Sunday, June 19, 2011

Colombo: National Museum

After wandering around Viharamahadevi Park we decided to head to the nearby National Museum.  On the way we stumbled across this monument commemorating Boy Scouting in Sri Lanka.  They also had a similar monument for Girl Scouts.

It's always interesting to see where organizations have sprung up.  I'm pretty sure we saw signs for the Rotary Club in Sri Lanka too.

The museum was housed in a beautiful, huge mansion (palace?).  I love this style building with all white exterior with intricate details.  The museum has a really unique entrance policy.  The first three rooms are open free to the public and then if you want to wander through the rest of the museum, you pay the entrance fee.  The museum was only open for about another hour by the time we arrived, and this coupled with the lack of air conditioning  or basic air movement making wandering through these rooms terribly unpleasant we decided only to stay and see the free rooms.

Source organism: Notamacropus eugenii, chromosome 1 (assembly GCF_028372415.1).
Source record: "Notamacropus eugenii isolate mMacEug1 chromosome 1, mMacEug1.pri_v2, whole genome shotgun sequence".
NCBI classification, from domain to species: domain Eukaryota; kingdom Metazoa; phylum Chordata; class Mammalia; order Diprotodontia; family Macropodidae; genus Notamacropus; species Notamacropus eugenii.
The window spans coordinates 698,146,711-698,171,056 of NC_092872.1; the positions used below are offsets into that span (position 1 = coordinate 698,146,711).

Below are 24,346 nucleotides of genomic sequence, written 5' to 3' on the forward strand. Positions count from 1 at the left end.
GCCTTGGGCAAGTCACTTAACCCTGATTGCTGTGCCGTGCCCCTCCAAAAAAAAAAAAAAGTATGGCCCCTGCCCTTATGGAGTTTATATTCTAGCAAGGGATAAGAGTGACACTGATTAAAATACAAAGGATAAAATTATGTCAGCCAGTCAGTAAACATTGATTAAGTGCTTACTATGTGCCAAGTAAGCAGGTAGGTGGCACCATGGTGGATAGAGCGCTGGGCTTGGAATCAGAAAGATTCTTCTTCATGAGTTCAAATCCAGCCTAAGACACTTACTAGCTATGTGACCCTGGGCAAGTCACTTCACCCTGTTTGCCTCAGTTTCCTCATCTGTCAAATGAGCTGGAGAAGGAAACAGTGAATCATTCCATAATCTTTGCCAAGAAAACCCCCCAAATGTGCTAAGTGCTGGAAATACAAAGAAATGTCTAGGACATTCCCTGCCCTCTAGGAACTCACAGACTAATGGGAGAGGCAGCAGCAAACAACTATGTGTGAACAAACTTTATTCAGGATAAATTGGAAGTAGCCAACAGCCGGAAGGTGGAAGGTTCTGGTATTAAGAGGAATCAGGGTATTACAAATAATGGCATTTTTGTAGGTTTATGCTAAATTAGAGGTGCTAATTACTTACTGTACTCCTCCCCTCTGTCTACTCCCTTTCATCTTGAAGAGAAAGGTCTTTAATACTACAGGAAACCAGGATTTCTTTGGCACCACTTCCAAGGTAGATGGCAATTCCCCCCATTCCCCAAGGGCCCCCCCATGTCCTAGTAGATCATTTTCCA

I can't imagine living in one of these houses in reality because the hot, stagnant air was really miserable. It wasn't as bad as the Dutch Museum, but still too hot to really enjoy.

We wandered around the grounds and found the cafeteria, so we stopped for a well deserved break.  Sometimes finding food in Colombo was challenging.  Most areas didn't have many restaurants so we often delayed lunch by several hours until we managed to find one.

Two huge wrap around patios.

The writing in Sri Lanka is really pretty, despite us having no hopes of deciphering it.  This might be one of the prettiest languages I've seen, and while it looks vaguely similar to Arabic, it's much more loopy and round.

The museum had exactly what we'd been hoping to see for a while.  This shows the various hand and leg positions we'd seen in Buddha statues.  It unfortunately didn't explain the significance of the poses, but at least it identified them.

Check out the rest of our Sri Lanka travels:

1 comment:

  1. If I had paid any amount of attention during art history winter quarter, I could tell you something of them, but alas, I didn't (big surprise).